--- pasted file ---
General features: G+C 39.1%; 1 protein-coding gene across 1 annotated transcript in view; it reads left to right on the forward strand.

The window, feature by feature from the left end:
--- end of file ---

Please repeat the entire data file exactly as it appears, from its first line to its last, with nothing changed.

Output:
General features: G+C 39.1%; 1 protein-coding gene across 1 annotated transcript in view; it reads left to right on the forward strand.

The window, feature by feature from the left end: